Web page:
Within migrant communities, given the centrality of food as edible connections to a diasporic home, food production and consumption reshapes domestic and public space, transforms gender relations, and introduces new measures and means of economic well-being (Datta 2009; Duruz 2009; Marte 2007; Sen 2012; Wise and Velayutham 2009). With passing generations, tandoori stalls become restaurants. Family groceries selling home foods become chains, competing with mainstream supermarkets, while also spurring existing markets to enrich their offerings with new flavors and ingredients. ‘City food’ changes as subsequent generations creatively adapt to the changing city and develop a mixed sense of belonging. These adaptations are also powerfully shaped by consumerist pressures of advertising and assimilation. ‘City food’ acknowledges the changing dietary knowledge and practices resulting from rural-urban migrations and spreading global consumerism as well as from diasporic encounters (Jun 2000).

City food’ is intrinsically linked to movement – of people, ingredients, recipes and capital. The same airplane that now carries migrants from Delhi to Toronto also imports mangoes and spices for sale in the niche grocery. The poorly-capitalized street vendor not only serves the physical and psychic needs of migrant populations seeking specialized foods but also can realize – or dash – individual dreams of social advance. At the same time, food tourists, seeking out unique meals, mark their cultural advance through cosmopolitan pleasure. Despite mobility, the imagined bonds between food and place are difficult to break. Diasporic communities continue to seek out familiar ingredients, specialties, or cookware needed to make authentic dishes. Yet in new locations and economies, ‘authenticity’ is performed anew using what is available or what can assume value within new contexts of production, regulation, and consumption (Cook and Crang 1996; Cook and Harrison 2007; Maroney 2011; Renne 2007).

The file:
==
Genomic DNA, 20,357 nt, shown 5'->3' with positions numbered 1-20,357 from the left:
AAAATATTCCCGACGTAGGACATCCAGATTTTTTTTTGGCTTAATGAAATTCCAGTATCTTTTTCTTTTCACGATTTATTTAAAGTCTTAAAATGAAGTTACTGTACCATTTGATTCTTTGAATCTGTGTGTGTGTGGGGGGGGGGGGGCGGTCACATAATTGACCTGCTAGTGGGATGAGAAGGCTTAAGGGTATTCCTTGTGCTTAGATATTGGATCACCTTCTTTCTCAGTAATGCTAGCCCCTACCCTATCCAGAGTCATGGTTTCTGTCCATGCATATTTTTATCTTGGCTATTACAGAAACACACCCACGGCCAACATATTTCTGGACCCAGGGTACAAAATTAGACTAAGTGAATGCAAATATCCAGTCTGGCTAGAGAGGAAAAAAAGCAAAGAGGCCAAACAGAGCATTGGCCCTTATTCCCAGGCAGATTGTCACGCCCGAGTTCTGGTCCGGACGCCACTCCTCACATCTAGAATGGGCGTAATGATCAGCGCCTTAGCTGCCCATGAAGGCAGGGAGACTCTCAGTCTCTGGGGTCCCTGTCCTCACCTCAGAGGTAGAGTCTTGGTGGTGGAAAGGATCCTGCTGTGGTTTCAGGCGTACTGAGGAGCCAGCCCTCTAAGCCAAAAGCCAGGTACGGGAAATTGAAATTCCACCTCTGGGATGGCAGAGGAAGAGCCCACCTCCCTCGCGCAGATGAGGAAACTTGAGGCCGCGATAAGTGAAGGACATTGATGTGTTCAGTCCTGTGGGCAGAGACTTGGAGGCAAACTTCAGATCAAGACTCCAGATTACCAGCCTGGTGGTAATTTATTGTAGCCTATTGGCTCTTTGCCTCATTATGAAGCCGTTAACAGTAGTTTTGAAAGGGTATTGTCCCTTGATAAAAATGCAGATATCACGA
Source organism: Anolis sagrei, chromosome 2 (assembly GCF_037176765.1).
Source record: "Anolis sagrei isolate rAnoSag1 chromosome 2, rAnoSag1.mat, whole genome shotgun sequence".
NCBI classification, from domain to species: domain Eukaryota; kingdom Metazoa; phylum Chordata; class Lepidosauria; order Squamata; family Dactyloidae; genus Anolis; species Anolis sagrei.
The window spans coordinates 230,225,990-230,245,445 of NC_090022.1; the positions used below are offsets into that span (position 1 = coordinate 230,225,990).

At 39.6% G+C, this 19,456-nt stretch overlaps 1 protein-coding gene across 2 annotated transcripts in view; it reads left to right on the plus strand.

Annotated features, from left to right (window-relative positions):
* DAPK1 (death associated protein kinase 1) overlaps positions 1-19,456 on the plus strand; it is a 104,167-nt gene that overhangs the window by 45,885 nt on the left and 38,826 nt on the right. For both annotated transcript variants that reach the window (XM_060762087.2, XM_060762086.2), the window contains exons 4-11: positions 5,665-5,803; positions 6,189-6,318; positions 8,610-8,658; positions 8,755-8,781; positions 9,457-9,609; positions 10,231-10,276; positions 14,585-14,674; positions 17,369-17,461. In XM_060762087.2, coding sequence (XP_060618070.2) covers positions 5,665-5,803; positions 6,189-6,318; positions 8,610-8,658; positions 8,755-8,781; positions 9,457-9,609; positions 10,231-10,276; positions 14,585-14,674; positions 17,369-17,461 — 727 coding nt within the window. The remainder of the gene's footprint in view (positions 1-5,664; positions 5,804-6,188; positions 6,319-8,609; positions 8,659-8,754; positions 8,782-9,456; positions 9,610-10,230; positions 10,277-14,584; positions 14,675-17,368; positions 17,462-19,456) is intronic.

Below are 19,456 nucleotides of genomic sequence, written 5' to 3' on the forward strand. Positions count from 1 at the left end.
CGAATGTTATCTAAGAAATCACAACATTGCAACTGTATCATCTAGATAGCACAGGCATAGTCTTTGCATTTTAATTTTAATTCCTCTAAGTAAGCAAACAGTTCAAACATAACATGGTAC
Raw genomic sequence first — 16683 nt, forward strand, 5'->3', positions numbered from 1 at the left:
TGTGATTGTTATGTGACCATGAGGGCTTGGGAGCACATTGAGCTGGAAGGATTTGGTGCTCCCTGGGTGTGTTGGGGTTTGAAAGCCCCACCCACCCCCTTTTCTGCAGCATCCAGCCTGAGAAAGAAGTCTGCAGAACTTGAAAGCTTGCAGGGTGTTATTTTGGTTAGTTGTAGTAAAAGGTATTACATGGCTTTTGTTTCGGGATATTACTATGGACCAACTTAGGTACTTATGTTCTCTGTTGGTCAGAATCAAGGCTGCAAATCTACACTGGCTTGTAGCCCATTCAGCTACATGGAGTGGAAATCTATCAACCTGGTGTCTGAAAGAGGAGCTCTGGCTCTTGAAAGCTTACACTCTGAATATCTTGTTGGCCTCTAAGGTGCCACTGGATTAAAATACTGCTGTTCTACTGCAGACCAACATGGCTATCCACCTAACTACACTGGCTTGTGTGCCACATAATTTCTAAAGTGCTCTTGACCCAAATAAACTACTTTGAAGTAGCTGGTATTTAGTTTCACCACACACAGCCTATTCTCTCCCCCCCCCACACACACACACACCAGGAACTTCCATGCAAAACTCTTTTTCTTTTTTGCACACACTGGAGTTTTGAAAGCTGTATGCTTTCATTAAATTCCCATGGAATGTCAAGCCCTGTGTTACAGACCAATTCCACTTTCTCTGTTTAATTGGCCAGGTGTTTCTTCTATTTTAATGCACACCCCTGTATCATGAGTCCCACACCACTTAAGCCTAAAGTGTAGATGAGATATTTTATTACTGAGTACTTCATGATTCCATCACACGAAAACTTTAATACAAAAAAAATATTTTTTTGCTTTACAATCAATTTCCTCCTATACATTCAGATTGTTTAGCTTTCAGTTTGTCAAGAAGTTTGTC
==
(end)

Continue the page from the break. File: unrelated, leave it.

Cities are constantly learning to eat. Our goal is to help them learn to eat better. By engaging with historical and contemporary fascination with food cultures, we suggest how the pleasures of food can be used to address the economic, social, and dietary inequities that have historically constituted ‘city food’. Through these insights, we contribute vital information to develop the policy frameworks that can sustain economically viable, socially vibrant and equitable ways of feeding diverse urban populations.